How the heroic Irish won the American Revolution remembered this Patriot’s Day
Phillip Thomas Tucker, Ph.D. @IrishCentral Apr 15, 2019
George Washington Park Custis, Washington’s adopted son and a careful student of history, placed the significant Irish contribution to the American revolution in a proper historical perspective:
“When our friendless standard was first unfurled for resistance, who were strangers [foreigners] that first mustered ‘round its staff when it reeled in the fight, who more bravely sustained it than Erin’s generous sons? Who led the assault on Quebec [General Montgomery] and shed early luster on our arms, in the dawn of our revolution? Who led the right wing of Liberty’s forlorn hope [General Sullivan] at the passage of the Delaware [just before the attack on Trenton]? Who felt the privations of the camp, the fate of battle, or the horrors of the prison ship more keenly than the Irish? Washington loved them, for they were the companions of his toil, his perils, his glories, in the deliverance of his country.”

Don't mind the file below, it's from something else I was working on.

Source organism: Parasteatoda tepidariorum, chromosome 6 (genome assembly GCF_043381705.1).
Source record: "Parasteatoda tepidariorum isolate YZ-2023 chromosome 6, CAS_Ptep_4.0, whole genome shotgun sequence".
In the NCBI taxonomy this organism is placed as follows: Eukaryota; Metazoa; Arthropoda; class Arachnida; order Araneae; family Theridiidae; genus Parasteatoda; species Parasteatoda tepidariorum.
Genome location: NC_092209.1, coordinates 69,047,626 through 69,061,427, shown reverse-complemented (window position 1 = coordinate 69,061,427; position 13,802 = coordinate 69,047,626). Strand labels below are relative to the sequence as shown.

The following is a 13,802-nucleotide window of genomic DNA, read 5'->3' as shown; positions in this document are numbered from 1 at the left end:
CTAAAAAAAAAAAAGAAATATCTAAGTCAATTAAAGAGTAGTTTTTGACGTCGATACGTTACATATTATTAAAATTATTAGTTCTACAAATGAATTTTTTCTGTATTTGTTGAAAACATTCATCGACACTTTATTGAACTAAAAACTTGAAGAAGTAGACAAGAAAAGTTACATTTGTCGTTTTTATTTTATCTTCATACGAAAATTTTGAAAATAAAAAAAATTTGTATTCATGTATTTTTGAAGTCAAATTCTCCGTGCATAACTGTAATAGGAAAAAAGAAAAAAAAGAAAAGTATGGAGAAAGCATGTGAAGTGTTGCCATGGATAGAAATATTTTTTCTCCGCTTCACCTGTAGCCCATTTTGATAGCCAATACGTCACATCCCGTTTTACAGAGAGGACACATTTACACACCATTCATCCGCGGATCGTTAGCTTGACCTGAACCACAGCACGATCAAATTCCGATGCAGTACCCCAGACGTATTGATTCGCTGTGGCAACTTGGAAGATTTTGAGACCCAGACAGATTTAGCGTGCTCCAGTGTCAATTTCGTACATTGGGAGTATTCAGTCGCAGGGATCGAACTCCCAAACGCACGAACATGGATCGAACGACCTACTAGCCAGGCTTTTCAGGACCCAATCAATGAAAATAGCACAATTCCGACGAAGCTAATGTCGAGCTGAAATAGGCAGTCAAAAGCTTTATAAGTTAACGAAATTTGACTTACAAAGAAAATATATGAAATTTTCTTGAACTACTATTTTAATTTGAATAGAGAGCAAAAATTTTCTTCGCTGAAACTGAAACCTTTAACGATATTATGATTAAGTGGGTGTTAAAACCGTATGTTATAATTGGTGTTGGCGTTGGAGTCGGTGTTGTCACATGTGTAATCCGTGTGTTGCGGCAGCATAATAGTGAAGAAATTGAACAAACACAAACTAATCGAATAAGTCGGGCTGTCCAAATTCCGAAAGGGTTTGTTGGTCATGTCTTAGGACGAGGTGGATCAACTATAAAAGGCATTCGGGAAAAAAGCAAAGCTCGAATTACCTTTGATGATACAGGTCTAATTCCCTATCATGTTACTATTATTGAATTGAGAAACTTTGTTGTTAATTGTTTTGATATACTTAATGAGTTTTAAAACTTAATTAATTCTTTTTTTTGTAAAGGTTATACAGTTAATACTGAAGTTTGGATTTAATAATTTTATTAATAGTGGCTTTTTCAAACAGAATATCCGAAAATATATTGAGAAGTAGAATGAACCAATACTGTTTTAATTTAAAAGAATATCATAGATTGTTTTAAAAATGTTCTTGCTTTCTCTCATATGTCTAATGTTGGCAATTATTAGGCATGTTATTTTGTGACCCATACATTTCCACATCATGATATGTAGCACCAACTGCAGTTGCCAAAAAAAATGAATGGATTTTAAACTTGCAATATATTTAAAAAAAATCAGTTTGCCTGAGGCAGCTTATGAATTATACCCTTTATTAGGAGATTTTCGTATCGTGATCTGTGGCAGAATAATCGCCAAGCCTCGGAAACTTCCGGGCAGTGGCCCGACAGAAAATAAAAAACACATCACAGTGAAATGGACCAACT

Yet, the role of the Irish has often been written out. No chapter of America’s story has been more thoroughly dominated by myths and romance than the nation’s desperate struggle for life during the American Revolution. Unfortunately, America’s much-celebrated creation story has presented a sanitized version of events.
The long-accepted proper imaginary of the typical American patriot was that of an Anglo-Saxon who descended from early English settlers. This popular perception became a permanent part of the national mythology, in regard to the people who were seen as having been most responsible for sustaining and winning the revolutionary struggle.
As could be expected, the seemingly endless romantic myths about…